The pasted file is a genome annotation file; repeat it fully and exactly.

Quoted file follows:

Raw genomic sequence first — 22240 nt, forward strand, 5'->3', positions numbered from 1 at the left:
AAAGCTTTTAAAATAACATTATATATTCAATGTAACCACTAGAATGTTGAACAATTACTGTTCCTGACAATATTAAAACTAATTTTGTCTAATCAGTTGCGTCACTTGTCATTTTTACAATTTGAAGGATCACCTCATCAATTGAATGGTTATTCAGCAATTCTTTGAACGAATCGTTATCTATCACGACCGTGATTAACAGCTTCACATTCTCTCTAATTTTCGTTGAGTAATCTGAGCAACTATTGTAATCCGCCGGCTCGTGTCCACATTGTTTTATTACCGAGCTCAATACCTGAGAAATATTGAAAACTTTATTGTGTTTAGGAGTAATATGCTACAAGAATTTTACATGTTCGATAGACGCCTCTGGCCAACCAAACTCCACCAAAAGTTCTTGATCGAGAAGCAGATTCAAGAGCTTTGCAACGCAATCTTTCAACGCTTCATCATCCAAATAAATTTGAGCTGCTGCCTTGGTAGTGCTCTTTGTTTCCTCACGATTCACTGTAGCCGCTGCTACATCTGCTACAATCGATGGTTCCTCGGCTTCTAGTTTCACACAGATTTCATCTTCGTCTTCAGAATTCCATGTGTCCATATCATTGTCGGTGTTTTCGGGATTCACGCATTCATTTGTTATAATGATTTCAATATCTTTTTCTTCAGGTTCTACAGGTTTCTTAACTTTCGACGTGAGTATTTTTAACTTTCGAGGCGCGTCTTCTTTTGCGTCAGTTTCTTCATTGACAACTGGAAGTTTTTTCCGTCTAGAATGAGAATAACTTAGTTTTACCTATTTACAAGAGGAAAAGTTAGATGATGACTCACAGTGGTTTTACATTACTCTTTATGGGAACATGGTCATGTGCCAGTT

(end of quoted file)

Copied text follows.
Raw genomic sequence first — 22240 nt, forward strand, 5'->3', positions numbered from 1 at the left:
AAAGCTTTTAAAATAACATTATATATTCAATGTAACCACTAGAATGTTGAACAATTACTGTTCCTGACAATATTAAAACTAATTTTGTCTAATCAGTTGCGTCACTTGTCATTTTTACAATTTGAAGGATCACCTCATCAATTGAATGGTTATTCAGCAATTCTTTGAACGAATCGTTATCTATCACGACCGTGATTAACAGCTTCACATTCTCTCTAATTTTCGTTGAGTAATCTGAGCAACTATTGTAATCCGCCGGCTCGTGTCCACATTGTTTTATTACCGAGCTCAATACCTGAGAAATATTGAAAACTTTATTGTGTTTAGGAGTAATATGCTACAAGAATTTTACATGTTCGATAGACGCCTCTGGCCAACCAAACTCCACCAAAAGTTCTTGATCGAGAAGCAGATTCAAGAGCTTTGCAACGCAATCTTTCAACGCTTCATCATCCAAATAAATTTGAGCTGCTGCCTTGGTAGTGCTCTTTGTTTCCTCACGATTCACTGTAGCCGCTGCTACATCTGCTACAATCGATGGTTCCTCGGCTTCTAGTTTCACACAGATTTCATCTTCGTCTTCAGAATTCCATGTGTCCATATCATTGTCGGTGTTTTCGGGATTCACGCATTCATTTGTTATAATGATTTCAATATCTTTTTCTTCAGGTTCTACAGGTTTCTTAACTTTCGACGTGAGTATTTTTAACTTTCGAGGCGCGTCTTCTTTTGCGTCAGTTTCTTCATTGACAACTGGAAGTTTTTTCCGTCTAGAATGAGAATAACTTAGTTTTACCTATTTACAAGAGGAAAAGTTAGATGATGACTCACAGTGGTTTTACATTACTCTTTATGGGAACATGGTCATGTGCCAGTT